Coffee, and other highly caffeinated drinks, is a favored and staple beverage that is consumed at all times of the day, in fact many report being unable to start or continue their day without at least one cup of something caffeinated. From coffee and soft drinks to green and black teas, this stimulant is almost a necessity, but when does it stop being effective?
In a study published by the Journal of Experimental Psychology: Learning, Memory, and Cognition, a group of participants were subjected to a night of sleep deprivation and then asked to complete a reaction time test and a “place-keeping” test which was designed to be completed without skipping or repeating steps.
The results of this study showed that sleep deprivation impaired performance on both test types, but that caffeine did help to some degree, specifically with the easier task. The more difficult place-keeping task did not result in improved performance with caffeination.
“We found that sleep deprivation impaired performance on both types of tasks and that having caffeine helped people successfully achieve the easier task,” said Kimberly Fenn, PhD, an associate professor in the department of psychology at Michigan State University, in a press release. “However, it had little effect on performance on the place-keeping task for most participants.”
Fenn noted that the most important takeaway from the study is that while caffeine may help you stay awake and pay attention to a task, it does not maintain or improve performance or help to prevent errors. “We are interested in procedural errors because they can be quite dangerous. For example, many medical professionals, such as surgeons, need to work long hours throughout the night,” said Finn.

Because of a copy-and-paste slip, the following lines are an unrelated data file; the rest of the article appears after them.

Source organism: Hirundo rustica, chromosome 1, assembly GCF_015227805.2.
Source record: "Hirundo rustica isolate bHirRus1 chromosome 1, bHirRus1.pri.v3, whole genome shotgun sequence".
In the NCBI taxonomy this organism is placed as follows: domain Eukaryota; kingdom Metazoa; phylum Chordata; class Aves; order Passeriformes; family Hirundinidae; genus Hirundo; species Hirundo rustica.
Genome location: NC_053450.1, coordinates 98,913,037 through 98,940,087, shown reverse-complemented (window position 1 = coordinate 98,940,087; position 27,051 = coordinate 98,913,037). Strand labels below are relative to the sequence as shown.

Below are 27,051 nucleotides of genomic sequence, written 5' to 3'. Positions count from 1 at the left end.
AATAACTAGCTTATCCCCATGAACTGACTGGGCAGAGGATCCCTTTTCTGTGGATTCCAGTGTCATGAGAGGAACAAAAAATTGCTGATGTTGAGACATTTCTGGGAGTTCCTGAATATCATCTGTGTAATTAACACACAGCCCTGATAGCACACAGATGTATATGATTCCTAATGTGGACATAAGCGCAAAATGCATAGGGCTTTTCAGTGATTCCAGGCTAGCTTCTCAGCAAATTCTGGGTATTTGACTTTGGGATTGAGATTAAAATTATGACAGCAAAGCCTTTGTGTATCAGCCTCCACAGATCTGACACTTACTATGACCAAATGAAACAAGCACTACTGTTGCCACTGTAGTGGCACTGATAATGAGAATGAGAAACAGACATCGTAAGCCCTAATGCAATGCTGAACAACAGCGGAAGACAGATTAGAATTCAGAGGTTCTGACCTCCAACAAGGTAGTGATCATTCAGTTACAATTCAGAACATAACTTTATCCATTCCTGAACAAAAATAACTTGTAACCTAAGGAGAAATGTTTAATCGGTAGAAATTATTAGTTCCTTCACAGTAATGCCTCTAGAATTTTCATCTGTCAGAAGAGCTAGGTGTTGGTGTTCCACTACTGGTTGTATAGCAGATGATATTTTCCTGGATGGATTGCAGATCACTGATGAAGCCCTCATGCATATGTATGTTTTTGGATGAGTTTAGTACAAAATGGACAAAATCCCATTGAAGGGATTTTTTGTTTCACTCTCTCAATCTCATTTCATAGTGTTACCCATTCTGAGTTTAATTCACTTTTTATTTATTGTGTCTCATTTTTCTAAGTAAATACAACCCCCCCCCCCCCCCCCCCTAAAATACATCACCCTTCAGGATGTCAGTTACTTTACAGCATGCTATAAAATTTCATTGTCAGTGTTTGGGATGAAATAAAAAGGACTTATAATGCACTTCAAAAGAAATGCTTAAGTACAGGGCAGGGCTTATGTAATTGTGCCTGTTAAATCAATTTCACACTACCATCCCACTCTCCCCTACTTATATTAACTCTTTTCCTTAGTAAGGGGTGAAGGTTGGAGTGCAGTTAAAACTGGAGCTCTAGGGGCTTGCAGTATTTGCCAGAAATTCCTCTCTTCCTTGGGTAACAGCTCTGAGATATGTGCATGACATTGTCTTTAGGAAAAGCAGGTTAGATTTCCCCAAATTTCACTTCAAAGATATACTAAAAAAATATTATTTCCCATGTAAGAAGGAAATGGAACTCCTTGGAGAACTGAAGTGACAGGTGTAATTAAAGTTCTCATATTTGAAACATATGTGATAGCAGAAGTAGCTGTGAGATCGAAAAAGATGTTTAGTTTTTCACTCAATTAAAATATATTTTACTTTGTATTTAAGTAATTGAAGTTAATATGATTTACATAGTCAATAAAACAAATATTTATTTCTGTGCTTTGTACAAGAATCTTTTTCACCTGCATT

The types of tasks that should be avoided while sleep deprived, according to Finn, are those that could cause serious consequences such as driving, operating heavy machinery, or performing tasks where errors could cause significant negative effect or harm. Alternatively, tasks that you would not perform while intoxicated can fall under the same umbrella.
So how much caffeine is too much?
400 milligrams (mg) of caffeine per day appears to be safe for human consumption in healthy adults—about 4 cups of coffee, 10 cans of soda, or two energy shots, but caffeine levels can vary. Powder or liquid caffeine, on the other hand, can cause someone to ingest nearly toxic levels of caffeine. The U.S Food and Drug Administration has stated that one teaspoon of powdered caffeine is equivalent to about 28 cups of coffee. This level can cause serious health problems and even death.
Caffeine can disrupt normal sleep patterns and cause you to lose sleep at night and can cause a cycle of sleep deprivation which is then masked with caffeine.
Children and adolescents are cautioned to monitor caffeine intake and to be careful of consuming alcohol or other drugs and caffeine at the same time. Women who are pregnant or trying to become pregnant should take care to limit caffeine intake to less than 200 mg per day. Generally, even healthy adults should watch their caffeine intake, especially those who are sensitive to its effects or are taking certain medications.
Signs you may want to cut back on caffeine intake include:
- Drinking more than 4 cups a day
- Frequent or inability to control urination
- Fast heartbeat
- Muscle tremors
To curb the habit, keep tabs on your caffeine intake during your daily consumption, cut back slowly by drinking one less caffeinated beverage or avoiding late day consumption, switch to decaf, shorten your brew time to decrease the amount of caffeine, and pay attention to ingredients of supplements and medication and opt for caffeine-free options.